Crist’s approval rating is higher than that of Republican U.S. Sen. Marco Rubio, who has a 38 percent favorable rating; Democrat U.S. Sen. Bill Nelson, who has only a 32 percent approval rating; and Gov. Rick Scott, whose favorable rating is 27 percent -- according to the poll conducted July 5-7 by Voter Survey Service.
Dogged by low approval ratings in multiple polls, Scott has hit the road to take his jobs message to the people in local talk-radio interviews.
MANY FLORIDA LAWMAKERS DOING ALL RIGHT:
The Florida Legislature is home to more than 50 millionaires, according to a News Service review of financial disclosures filed by legislators for 2010. The 160-member Legislature tends to attract wealthy individuals due, in part, to its heavy time commitment and low salary. Legislators receive $29,697 a year, with presiding officers making $41,181 a year.
The Legislature meets once a year for two months for its regular session, but lawmakers are often called in for committee weeks or special sessions -- and they also have to spend a lot of time campaigning and fundraising.
"It's a difficult position if you are working a 9-to-5 job to say 'Hey, I'm going to give up my clients for four months,' and then come back to that world for six months," said Rep. Jeff Brandes, R-St. Petersburg, one of the wealthiest legislators, who is worth $11.8 million. "Most people can't do that."
Freshman Rep. Matt Caldwell, R-Lehigh Acres, has the distinction of having the lowest net worth in the Legislature. Caldwell, 29, is a real estate appraiser who purchased his home at the height of the housing boom. He watched as the value of his $144,000 investment shrank to about $25,000 as hard-hit Lehigh Acres became the epicenter of the national housing bust.
"I tell people I'm nothing special, I've experienced the same types of challenges that many other people have gone through," said Caldwell, whose net worth as of Dec. 31 was negative $125,000.
Florida’s part-time legislators next year must redraw their district boundaries, and those of Congress, and lawmakers are beginning to come face to face with restrictions imposed by recently approved constitutional amendments aimed at reducing gerrymandering.
During hearings held this week at The Villages, residents worried publicly that Amendments 5 and 6 will make it difficult for the sprawling development that straddles county boundaries to be represented by a single representative.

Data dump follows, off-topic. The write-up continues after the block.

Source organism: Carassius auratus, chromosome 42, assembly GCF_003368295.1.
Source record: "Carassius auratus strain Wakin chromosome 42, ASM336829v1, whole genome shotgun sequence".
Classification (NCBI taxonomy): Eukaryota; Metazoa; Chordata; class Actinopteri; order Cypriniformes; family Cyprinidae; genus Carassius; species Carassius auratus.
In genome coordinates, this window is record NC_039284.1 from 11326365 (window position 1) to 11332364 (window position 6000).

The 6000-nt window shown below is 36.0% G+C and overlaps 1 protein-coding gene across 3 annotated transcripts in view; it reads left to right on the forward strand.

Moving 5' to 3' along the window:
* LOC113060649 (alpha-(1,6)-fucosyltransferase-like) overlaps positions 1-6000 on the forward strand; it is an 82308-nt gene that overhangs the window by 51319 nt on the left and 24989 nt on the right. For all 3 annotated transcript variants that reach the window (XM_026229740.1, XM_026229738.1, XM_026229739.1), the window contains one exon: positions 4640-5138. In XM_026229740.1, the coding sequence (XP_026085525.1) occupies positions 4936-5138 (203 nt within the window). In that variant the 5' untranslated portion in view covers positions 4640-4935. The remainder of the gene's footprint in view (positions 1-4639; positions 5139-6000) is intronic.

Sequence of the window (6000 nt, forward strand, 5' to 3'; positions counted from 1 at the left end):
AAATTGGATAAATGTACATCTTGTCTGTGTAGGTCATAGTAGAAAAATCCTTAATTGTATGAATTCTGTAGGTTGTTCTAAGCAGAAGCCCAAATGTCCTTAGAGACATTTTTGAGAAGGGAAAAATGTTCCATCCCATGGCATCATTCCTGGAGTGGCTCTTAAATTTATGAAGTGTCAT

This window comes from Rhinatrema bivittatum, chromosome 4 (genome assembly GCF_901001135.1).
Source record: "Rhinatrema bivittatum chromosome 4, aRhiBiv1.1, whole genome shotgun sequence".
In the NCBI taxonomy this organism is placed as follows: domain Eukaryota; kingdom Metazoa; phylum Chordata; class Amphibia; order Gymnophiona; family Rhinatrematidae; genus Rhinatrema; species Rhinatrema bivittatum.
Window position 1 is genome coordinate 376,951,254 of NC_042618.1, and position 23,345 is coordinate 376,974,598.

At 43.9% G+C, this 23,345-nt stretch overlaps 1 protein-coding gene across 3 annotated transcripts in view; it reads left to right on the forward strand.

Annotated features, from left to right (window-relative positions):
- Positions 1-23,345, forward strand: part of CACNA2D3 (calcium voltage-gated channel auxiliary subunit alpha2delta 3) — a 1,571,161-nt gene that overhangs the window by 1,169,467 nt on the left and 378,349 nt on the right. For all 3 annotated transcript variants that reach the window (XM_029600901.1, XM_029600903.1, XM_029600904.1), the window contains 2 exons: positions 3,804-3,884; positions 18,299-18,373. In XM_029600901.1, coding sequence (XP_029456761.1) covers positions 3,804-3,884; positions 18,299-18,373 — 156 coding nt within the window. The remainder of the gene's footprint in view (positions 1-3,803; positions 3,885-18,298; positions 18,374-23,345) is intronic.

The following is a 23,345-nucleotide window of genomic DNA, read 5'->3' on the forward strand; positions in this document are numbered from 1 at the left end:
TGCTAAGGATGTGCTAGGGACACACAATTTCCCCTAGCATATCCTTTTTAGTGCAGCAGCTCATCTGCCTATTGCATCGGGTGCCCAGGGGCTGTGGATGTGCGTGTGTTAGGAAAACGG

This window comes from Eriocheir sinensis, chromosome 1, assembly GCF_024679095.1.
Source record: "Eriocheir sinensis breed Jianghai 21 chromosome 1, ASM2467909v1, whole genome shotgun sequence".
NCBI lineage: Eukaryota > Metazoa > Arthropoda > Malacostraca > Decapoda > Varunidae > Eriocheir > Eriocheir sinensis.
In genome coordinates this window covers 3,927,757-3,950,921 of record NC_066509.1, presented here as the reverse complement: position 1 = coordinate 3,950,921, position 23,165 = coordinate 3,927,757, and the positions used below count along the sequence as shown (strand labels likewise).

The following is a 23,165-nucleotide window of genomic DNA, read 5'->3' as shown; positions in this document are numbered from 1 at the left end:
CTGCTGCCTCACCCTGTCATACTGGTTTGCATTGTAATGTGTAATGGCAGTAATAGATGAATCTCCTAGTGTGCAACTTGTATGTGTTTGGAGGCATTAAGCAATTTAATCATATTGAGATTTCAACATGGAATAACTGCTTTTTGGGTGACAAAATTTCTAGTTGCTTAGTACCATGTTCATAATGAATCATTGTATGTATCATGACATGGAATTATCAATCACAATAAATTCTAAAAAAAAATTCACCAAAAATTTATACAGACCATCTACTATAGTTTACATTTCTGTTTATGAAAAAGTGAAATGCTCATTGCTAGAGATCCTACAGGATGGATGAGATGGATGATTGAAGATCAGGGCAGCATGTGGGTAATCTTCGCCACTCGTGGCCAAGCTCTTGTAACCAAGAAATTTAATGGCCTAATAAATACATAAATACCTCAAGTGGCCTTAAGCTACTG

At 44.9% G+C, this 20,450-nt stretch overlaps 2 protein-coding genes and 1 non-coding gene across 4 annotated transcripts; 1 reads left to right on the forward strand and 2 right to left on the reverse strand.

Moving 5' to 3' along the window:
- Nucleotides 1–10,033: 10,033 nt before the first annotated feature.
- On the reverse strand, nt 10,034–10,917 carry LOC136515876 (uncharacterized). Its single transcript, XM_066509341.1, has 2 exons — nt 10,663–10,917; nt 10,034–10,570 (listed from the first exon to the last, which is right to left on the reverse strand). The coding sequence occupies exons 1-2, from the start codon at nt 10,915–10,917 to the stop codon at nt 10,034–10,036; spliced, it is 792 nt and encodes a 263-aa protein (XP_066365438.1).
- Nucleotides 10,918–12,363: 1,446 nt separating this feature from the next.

The Villages has ballooned since the early 2000s, growing from an octogenarian outpost of 22,000 to a teeming community of 84,000 that will continue to grow by 25,000 by 2020.
Concerns by Villages’ residents have been echoed by others, but lawmakers said their ability to match the requests could be made problematic under the FairDistricts amendments overwhelmingly approved by voters last November.
Also this week, Rep. Bill Proctor, R-St. Augustine, said Florida needs to accelerate tuition increases at a few of the state’s 11 public universities.
Proctor, who chairs the House Education Committee and is chancellor of Flagler College, said in an interview with the News Service of Florida that shrinking state revenues have made universities rely more heavily on tuition dollars. But with a 15 percent annual cap on how much tuition can go up, universities are finding it hard to get close to the national average.
Without bigger tuition increases, Florida risks losing ground in higher education, with faculty abandoning state universities for higher-paid positions elsewhere in the country, Proctor said.
ENVIRONMENT: WATER WAR CONTINUES:
The U.S. House on Wednesday overwhelmingly approved a bill that would restrict the Environmental Protection Agency's power to require tougher water-quality standards. U.S. Rep. John Mica, R-Fla., was a key sponsor of the measure, which passed 239-184. Mica and other supporters said the EPA has overstepped its authority in Clean Water Act disputes with states.
The Obama administration has signaled the bill likely will be vetoed if it gets to the White House.
Water-quality standards have been a major issue in Florida during the past couple of years, as business groups and many state and local leaders have fought EPA efforts to impose strict standards through what are known as "numeric nutrient criteria.''
Opponents contend that the criteria would force costly upgrades of facilities such as sewage-treatment plants, which discharge water into rivers and streams. But supporters say the standards would help clean up the state's waterways, preventing harmful algal blooms and other health and environmental problems.
STORY OF THE WEEK:
Gov. Scott continues to be plagued by low approval ratings – lower even than the former governor who was disgraced in the eyes of his own party just a year ago – even as he got the news that the state’s efforts to reduce spending are music to the ears of outside analysts.
QUOTE OF THE WEEK:
"Oh, that's good. That is great.” Gov. Rick Scott reacting to Standard & Poor’s upgrading the state’s credit outlook at the end of a 24-hour cycle during which the other major Tallahassee story was about how unpopular he has become.